Single Steps Strategies Spotlight – March 2018
Our Single Steps Strategies Spotlight for the month of March 2018 is Edwina L. Kaikai, a successful Mary Kay beauty consultant and entrepreneur at heart. She balanced being a loving wife and mother of three, all while earning money and growing her Mary Kay business. We asked her to share her story and words of inspiration for our readers. Edwina strives to help women look as confident and polished on the outside as they feel or want to feel on the inside. Read below to learn more about Edwina and why she loves to spread confidence among women.
Question: Tell us what prompted you to choose the career path that you chose…what was your “single step” in that direction?
Answer: The short answer is that it was an opportunity to make extra money. My husband and I were going to have two children in college at the same time in a few years. Getting a traditional part-time job was out of the question. In addition to being the mother of three, I was also crazy busy as a wife and a senior editor at a daily newspaper. Not to mention all of the school, civic, church and fraternal organizations we all participated in. I attended a Mary Kay Spa night and heard three eye-opening truths: that a Mary Kay business could be worked around my schedule, that there are no quotas or territories and that if I was a willing student, they’d teach me everything I needed to know to be successful. It seemed I had nothing to lose and a real chance to gain what I wanted — extra money!
Question: What services do you provide? Is there any advice you can offer to local women who might be looking to start their own company or develop a skill?
Answer: I enrich women’s lives by helping them look good, feel even better and see a way to having more fun, funds and flexibility in their lives. It starts when they choose me as their personal Mary Kay skin care and makeup consultant. I provide a customized skin care plan and easy makeup look they’ll feel comfortable doing themselves. I want women to look as confident and polished on the outside as they feel —or want to feel— on the inside. That confidence then impacts other aspects of their lives, as well.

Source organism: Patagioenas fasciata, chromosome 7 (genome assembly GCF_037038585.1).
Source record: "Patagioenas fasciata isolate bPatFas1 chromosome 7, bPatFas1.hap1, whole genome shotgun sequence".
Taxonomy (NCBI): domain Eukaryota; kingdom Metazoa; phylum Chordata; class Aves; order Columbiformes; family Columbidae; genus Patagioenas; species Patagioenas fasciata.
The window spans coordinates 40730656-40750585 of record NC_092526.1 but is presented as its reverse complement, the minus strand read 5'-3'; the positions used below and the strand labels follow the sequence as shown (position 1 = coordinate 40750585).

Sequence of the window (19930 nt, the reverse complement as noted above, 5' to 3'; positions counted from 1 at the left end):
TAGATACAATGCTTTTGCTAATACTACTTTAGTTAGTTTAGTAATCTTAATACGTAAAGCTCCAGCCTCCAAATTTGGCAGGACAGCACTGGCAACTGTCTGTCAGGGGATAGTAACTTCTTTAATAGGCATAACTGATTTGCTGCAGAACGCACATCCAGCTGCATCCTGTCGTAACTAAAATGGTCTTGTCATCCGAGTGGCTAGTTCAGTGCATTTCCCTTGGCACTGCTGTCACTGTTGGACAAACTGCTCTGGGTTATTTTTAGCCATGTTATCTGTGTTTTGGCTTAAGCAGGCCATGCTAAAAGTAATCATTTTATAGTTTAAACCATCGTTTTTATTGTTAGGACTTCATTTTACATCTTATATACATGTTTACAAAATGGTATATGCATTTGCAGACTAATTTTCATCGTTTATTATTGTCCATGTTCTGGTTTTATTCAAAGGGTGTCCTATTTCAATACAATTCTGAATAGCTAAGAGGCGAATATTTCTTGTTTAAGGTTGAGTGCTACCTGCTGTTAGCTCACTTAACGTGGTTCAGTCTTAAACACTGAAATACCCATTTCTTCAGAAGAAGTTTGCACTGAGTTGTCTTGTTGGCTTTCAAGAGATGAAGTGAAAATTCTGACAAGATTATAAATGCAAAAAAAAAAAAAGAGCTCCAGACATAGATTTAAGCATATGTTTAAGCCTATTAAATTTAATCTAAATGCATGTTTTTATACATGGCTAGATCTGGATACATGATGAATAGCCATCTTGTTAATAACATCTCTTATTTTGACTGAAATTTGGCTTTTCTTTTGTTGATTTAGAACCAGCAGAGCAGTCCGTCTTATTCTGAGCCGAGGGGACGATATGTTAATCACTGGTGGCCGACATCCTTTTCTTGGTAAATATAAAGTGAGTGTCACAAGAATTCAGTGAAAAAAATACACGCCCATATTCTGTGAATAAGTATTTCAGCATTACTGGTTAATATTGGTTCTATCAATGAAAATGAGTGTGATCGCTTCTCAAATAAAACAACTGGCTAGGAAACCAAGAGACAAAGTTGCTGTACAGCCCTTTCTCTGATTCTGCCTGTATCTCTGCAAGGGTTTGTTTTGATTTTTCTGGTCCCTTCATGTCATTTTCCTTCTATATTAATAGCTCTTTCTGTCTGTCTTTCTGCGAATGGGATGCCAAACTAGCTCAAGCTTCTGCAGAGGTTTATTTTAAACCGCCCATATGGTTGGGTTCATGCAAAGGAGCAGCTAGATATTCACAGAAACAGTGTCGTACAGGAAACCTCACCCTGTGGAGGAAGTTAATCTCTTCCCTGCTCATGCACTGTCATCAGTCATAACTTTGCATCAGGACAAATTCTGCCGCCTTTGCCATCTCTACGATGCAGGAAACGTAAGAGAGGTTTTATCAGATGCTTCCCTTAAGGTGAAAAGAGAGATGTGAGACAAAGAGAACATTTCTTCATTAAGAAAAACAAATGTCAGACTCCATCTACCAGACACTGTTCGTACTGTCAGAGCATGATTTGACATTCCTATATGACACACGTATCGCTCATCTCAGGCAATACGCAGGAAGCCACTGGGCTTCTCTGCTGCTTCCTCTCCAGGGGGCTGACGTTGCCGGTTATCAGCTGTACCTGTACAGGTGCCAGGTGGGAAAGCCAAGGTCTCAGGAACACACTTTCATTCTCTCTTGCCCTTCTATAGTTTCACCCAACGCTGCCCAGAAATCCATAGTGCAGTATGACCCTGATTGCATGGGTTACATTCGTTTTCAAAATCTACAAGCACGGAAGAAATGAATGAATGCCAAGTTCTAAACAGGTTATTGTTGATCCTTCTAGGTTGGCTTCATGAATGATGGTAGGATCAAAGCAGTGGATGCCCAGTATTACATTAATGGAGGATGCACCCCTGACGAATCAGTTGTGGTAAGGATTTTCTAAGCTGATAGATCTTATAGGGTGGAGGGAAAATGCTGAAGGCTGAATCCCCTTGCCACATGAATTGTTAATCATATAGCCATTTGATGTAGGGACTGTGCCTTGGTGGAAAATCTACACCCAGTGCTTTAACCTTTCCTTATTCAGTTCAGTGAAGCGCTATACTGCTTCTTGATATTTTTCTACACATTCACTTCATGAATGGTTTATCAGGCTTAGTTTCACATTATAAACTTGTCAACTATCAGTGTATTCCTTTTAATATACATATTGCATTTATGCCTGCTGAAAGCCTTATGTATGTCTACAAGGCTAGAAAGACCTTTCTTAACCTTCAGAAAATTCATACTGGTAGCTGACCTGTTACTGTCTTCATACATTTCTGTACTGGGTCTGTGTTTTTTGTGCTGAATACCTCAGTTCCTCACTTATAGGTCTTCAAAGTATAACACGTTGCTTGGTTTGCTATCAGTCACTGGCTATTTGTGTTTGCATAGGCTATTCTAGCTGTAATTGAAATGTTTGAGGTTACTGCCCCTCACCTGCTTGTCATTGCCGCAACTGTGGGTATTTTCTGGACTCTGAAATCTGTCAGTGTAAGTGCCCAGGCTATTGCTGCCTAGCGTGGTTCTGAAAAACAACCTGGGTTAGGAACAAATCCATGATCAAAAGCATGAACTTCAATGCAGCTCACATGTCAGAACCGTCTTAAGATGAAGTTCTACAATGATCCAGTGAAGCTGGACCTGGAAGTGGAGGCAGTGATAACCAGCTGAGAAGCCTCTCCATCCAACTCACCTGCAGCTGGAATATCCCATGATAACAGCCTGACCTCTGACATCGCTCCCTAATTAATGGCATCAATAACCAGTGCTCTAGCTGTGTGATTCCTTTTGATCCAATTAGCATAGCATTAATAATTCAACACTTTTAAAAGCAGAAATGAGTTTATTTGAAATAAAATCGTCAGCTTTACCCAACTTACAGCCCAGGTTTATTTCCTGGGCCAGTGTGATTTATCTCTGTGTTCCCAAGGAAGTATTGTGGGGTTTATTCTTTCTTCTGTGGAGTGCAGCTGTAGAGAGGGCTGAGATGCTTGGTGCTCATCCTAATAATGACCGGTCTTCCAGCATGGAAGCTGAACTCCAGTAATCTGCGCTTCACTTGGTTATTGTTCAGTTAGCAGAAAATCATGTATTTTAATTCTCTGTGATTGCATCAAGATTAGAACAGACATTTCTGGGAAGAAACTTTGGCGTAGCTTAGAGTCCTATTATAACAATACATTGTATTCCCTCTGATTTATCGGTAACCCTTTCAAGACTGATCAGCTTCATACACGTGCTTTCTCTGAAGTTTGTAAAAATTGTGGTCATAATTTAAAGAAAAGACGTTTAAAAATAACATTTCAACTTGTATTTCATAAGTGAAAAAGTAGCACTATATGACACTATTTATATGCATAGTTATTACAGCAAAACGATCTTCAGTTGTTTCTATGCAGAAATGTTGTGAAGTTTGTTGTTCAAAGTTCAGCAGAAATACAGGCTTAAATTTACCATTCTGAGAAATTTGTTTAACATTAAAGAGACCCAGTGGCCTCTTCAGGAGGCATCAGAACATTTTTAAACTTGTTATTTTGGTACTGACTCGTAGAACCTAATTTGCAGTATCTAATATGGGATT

Question: What are some challenges that you have seen that are specific to woman-owned businesses? What advice do you have for overcoming them?
Answer: A hesitancy to see their business as a business, not just as something fun to do, like a hobby. Many start their business, especially a home-based business, to make money. Yet, they’ll invest all of the profits back into the business to grow it, rather than give themselves a paycheck, even a small one. By not writing themselves a paycheck, they’re working for free. And then you’ll hear them complain about how they’re not making any money. Without that paycheck, no matter its size, it can be hard to emotionally weather the challenges inherent in running a business. My advice is to love what you do, but manage your profits and expenses so you can pay yourself!
Question: Looking back, what do you know now (about business) that you wish you knew when you started out?
Answer: The importance of the grind. It’s not all fun and happy times. Remember when you were an employee and there were aspects of your job you didn’t like? Well, there will be aspects of being a business owner that you won’t like, either. You have to just grind through it and get it done, at least until you can hire somebody to do that work for you. Embrace the grind. And read the book, “ The Entrepreneurial Rollercoaster,” by Darren Hardy. An excellent, practical insight into what it’s like to be a business owner.
Question: Can you tell us about a time where you stepped out of your comfort zone to help you focus on your career and path to success?
Answer: My business had hit a wall. It wasn’t growing at the rate it had been. For years I had heard it said that to grow your business, you have to grow. So, I decided I needed a business coach. If tennis great Serena Williams has a coach…I’m a work in progress!
Question: What life lesson can you share with our readers that is helpful to encourage them to pursue their dreams and goals?
Answer: I don’t remember who said it but it’s so true: “it’s only too late if you don’t start now.” I started my business at a time when others were looking forward to winding down or coasting to retirement. I’d long wanted a home-based business, a Plan B to supplement the dream job I loved as a newspaper editor. Starting my Mary Kay business was a huge step outside my comfort zone. Before taking that “single step,” I spent more time wondering what would happen if I didn’t say yes, then what would happen if I did. To paraphrase the words of the Mary Kay National Sales Director Linda Toupin, we are where we are by the choices we make. Or allow others to make for us. I decided to choose this opportunity for me. We never know what we’re capable of until we try, whether it’s a new recipe, a new exercise routine or a new business venture. Pursue your dreams. You can do it! No regrets!
Question: What your business looking forward to in 2018?
Answer: In 2018, I look forward to helping more women—a diverse group ranging from young mothers to savvy career women to expectant retirees—look great, feel even better, and see Mary Kay as a vehicle for realizing their dreams while having more fun, funds and flexibility in their lives.
To learn more about Edwina or connect with her directly, see the link and phone number below!
Edwina L. Kaikai, IBC